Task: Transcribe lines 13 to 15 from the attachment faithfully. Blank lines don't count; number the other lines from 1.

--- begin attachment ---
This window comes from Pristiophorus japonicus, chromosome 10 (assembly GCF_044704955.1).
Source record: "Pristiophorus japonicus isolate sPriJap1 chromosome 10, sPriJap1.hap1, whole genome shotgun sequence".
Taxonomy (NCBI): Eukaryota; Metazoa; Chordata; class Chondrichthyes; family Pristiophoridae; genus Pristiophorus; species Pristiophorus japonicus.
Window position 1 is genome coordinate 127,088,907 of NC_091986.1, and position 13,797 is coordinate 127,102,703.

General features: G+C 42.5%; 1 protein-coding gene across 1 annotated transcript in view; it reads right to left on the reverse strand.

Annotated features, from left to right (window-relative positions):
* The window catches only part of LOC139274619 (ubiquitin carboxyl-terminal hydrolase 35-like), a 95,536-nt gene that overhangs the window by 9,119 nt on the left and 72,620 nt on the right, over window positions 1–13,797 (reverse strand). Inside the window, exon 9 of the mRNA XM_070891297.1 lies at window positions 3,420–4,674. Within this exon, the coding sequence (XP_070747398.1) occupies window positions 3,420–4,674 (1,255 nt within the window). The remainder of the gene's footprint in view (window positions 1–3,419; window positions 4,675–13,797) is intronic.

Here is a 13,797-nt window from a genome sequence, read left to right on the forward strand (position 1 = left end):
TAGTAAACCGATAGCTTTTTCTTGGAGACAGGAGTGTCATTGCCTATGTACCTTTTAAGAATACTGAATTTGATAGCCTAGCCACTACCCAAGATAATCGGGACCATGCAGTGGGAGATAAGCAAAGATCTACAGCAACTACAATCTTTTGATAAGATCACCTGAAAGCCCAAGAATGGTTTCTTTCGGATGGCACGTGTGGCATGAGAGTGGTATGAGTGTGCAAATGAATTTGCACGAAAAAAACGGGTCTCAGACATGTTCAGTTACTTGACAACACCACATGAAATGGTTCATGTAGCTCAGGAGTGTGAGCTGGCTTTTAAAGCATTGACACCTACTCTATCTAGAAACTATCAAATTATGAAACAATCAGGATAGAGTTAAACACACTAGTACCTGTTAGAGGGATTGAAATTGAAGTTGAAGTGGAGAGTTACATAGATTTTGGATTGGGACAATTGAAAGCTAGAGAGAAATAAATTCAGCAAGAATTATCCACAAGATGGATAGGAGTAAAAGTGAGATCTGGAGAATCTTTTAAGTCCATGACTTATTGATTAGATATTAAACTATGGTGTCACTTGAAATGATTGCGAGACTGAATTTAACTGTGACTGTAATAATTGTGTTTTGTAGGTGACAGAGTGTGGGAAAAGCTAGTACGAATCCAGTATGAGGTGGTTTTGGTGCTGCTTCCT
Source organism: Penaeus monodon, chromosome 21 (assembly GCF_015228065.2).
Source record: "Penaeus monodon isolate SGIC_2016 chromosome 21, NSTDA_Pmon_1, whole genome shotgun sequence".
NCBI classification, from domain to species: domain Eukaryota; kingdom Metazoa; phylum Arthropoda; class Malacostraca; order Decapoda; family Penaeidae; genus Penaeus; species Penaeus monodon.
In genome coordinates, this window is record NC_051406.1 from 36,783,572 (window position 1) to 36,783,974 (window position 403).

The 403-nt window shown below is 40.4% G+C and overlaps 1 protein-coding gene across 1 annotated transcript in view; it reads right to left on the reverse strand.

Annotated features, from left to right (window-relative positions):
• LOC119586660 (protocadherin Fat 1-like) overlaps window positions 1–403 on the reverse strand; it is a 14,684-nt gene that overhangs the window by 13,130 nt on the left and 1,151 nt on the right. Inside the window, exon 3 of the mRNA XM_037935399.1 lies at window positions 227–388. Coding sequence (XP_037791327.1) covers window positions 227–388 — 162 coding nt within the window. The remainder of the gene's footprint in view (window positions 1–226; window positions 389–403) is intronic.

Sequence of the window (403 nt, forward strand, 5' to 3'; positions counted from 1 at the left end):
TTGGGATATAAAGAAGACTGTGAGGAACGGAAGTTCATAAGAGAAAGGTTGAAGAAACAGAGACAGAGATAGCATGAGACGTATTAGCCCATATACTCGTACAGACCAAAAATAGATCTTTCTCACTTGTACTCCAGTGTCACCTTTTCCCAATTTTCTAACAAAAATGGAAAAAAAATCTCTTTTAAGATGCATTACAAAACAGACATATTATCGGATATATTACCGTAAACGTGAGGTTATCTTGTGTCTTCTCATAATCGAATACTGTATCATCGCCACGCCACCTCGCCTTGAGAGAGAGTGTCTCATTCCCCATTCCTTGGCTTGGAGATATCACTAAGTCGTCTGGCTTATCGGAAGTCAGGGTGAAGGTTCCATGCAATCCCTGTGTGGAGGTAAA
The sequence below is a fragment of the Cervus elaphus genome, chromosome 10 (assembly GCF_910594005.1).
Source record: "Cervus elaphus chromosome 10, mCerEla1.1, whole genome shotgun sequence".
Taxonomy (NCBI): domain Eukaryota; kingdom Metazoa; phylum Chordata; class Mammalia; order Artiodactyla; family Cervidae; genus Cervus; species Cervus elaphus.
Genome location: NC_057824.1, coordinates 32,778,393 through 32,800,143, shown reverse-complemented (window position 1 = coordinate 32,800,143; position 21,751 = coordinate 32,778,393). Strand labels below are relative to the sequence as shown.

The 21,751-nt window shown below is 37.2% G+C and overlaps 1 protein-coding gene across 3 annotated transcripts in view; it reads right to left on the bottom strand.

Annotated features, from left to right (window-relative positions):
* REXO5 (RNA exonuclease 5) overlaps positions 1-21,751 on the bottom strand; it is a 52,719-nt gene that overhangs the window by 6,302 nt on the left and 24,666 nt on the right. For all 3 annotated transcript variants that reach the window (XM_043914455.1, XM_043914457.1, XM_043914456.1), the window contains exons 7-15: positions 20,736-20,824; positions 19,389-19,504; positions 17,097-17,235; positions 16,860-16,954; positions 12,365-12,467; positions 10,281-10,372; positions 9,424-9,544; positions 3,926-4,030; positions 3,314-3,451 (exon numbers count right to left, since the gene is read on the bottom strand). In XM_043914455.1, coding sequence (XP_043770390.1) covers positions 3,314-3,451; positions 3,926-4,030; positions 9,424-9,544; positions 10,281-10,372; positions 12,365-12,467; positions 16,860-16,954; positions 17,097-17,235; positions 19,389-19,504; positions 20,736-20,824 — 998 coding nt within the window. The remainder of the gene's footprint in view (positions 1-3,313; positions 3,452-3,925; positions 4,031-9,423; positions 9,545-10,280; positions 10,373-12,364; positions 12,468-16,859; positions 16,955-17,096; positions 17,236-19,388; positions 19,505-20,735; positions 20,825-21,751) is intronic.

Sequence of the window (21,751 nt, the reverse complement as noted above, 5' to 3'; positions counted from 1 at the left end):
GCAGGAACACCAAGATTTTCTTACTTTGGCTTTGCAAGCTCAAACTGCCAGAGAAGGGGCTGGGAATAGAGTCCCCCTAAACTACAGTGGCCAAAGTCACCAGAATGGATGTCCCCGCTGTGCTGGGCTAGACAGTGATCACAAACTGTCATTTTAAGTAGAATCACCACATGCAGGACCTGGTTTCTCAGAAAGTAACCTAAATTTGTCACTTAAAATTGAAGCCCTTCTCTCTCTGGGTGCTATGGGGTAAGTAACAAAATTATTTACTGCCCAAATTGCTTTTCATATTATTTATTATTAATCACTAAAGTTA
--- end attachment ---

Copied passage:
In genome coordinates, this window is record NC_051406.1 from 36,783,572 (window position 1) to 36,783,974 (window position 403).

The 403-nt window shown below is 40.4% G+C and overlaps 1 protein-coding gene across 1 annotated transcript in view; it reads right to left on the reverse strand.

Annotated features, from left to right (window-relative positions):